Go to the Globe and Mail homepage

Jump to main navigationJump to main content

Drawn Off Topic: Garnet Rogers (Anthony Jenkins/The Globe and Mail)
Drawn Off Topic: Garnet Rogers (Anthony Jenkins/The Globe and Mail)


Singer-songwriter Garnet Rogers on salt Add to ...

Garnet Rogers has released 14 CDs. His extensive touring itinerary can be accessed at www.flemingartists.com.

Are you a healthy guy?

I try to be. I’m in reasonably good shape for a geezer. I’m actually quite conscious of foods. Growing up, we didn’t eat processed food. Everything was homemade. My mother baked bread. Everything was made from scratch. We ate a lot of vegetables, old-fashioned food. We never drank soft drinks, didn’t have candy. It was a conscious choice we all made.

“We” all made? You mean your parents made? As a kid, if your friends were scarfing Cokes and fries and candy bars, didn’t you want the same?

Actually, no. I still don’t like that stuff. I never developed a taste.

I’ve been travelling the past 35, almost 40, years on the road. In restaurants, the choices are so poor, particularly in the States. The other night, in Albany, I ended up going to a Chinese buffet where at least I could get a big chunk of baked salmon and some broccoli and stay away from the goopy stuff.

Did you put salt on your baked salmon and broccoli?

I don’t put salt on anything. I’ve gotten away from it.

Is there anything you put salt on? Some things just taste better with salt, don’t they?

Peanut butter. I buy natural, whole-food peanut butter with the big scum of oil on top. I kind of need salt on peanut butter.

So you walk the walk, not just talk the health talk, and have since childhood?

It just feels better. It’s a reaction against the road food. Your choices get limited. Restaurants down here [the U.S.]are to food as porn theatres are to making love. You go in and come out an hour later feeling sweaty and itchy and guilty and hoping that no one is noticing.

Do you read food labels?

If the food has a label, I pretty much don’t buy it.

Someone, I can’t remember who, came out with a small book of rules for eating and one of them is: “If it’s a plant, eat it. If it’s made in a plant, don’t.” That’s good advice. I’m not skinny. I have a bit of a sweet tooth. I eat desserts. In terms of salt, for a guy who spends most of his life yelling at TV and barking at cars the way I do, my blood pressure is actually fairly low.

Seventy-five per cent of the salt in an average Canadian’s diet comes from processed foods, often at unhealthy levels. Most of us are unaware of this. You may not need protecting, but should the government act to control salt levels in processed foods?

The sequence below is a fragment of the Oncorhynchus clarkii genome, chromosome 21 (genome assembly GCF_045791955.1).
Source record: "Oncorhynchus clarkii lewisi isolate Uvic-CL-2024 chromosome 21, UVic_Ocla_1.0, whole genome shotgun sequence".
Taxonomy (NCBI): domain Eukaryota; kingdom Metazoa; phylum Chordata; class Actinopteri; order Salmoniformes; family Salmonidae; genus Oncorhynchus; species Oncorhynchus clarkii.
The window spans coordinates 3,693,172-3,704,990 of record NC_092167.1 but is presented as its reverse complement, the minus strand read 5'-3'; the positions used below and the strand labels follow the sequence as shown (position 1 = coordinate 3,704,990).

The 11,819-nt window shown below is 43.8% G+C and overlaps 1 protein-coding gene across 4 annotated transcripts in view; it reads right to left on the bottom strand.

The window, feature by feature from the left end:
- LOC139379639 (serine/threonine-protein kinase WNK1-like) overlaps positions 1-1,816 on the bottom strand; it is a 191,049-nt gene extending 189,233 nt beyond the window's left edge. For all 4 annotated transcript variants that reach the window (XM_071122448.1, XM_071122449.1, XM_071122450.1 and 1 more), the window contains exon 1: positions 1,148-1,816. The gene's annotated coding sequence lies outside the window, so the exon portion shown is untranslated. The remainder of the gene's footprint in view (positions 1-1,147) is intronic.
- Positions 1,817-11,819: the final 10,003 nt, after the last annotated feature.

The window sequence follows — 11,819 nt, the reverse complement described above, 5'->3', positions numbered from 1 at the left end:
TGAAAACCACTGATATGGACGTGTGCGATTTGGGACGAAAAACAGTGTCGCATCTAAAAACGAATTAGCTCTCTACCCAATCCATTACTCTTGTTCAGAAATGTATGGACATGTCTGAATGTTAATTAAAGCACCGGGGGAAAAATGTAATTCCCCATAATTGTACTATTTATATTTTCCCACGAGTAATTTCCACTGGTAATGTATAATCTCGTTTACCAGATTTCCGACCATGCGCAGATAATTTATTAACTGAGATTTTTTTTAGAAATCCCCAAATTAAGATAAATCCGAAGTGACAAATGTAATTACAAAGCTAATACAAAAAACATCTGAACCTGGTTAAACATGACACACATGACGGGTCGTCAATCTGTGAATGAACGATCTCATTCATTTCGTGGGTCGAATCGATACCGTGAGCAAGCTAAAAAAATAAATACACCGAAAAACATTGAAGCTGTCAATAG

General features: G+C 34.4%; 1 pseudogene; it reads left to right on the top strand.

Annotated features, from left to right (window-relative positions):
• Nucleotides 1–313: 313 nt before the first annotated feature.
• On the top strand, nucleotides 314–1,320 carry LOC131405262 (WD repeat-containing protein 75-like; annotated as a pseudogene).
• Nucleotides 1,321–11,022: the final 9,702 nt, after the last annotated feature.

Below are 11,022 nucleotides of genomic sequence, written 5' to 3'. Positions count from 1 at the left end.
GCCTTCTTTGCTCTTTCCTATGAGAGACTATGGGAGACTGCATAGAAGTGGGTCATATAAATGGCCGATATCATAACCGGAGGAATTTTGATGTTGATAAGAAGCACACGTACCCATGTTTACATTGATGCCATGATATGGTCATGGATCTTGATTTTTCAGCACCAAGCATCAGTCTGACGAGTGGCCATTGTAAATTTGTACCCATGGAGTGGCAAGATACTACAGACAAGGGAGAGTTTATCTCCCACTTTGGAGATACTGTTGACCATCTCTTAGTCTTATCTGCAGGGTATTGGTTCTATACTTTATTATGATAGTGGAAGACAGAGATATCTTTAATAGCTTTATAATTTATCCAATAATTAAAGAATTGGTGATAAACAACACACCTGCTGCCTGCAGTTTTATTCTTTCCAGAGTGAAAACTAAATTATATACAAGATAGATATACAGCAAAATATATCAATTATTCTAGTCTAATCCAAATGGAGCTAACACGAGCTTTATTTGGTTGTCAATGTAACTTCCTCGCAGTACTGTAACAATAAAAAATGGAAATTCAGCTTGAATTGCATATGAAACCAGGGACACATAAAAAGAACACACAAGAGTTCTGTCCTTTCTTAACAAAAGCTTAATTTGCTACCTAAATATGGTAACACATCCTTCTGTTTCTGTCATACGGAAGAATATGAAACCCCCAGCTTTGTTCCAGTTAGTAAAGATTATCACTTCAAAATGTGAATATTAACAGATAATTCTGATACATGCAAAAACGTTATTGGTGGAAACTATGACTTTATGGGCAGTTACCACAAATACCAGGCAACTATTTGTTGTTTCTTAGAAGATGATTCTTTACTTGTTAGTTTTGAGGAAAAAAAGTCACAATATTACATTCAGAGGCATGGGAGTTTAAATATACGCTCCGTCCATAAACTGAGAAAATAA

It’s a ticklish area. In Canada, we have government health care. In a sense, we are all paying for each other’s health care, so we should have a say.

It’s analogous to riding a motorcycle without a helmet. You say, “I shouldn’t have to wear a helmet.” Yeah, that’s fine if you are paying for your own health care. But if you hit a tree and you spend the next three years in hospital hooked up to wires and tubes, that’s on the government program and the people should have some say.

With salt, most people don’t think about it. Most people don’t think about what they are eating. I see what people dump on the checkout belt in the grocery store and I think, “If I was at your house, I couldn’t eat a damn thing!”

The government studied the matter and announced plans to act but recently backed down in favour of voluntary industry self-regulation on salt content. Is that the way to go?

I don’t think industry will regulate itself. It’s not in their best interest. They are going to put in more sugar and more salt because it is addictive. You can say the government is sticking its hand in too much. But it’s far more cost-effective to get people to live a healthy lifestyle and regulate the stuff they eat, to fix that at the start than to fix the diseases that come from eating all that junk.

Can you see a day when salt shakers, like ashtrays, will disappear from dinner tables?

We all need salt to survive. If I’m doing a lot of work on the farm, I will put some sea salt on something. But it’s really not necessary. You can get salt from what naturally occurs in the food you eat. Like plants.

The plant is taking in nutrients from the ground. There is salt there, too. There’s a place near us and the deer lick the ground. There must be salt there. There are things our bodies need. Salt is one of them. But the amount manufacturers put in is just not good for us.

Report Typo/Error

Follow us on Twitter: @GlobeDebate

Next story




Most popular videos »

More from The Globe and Mail

Most popular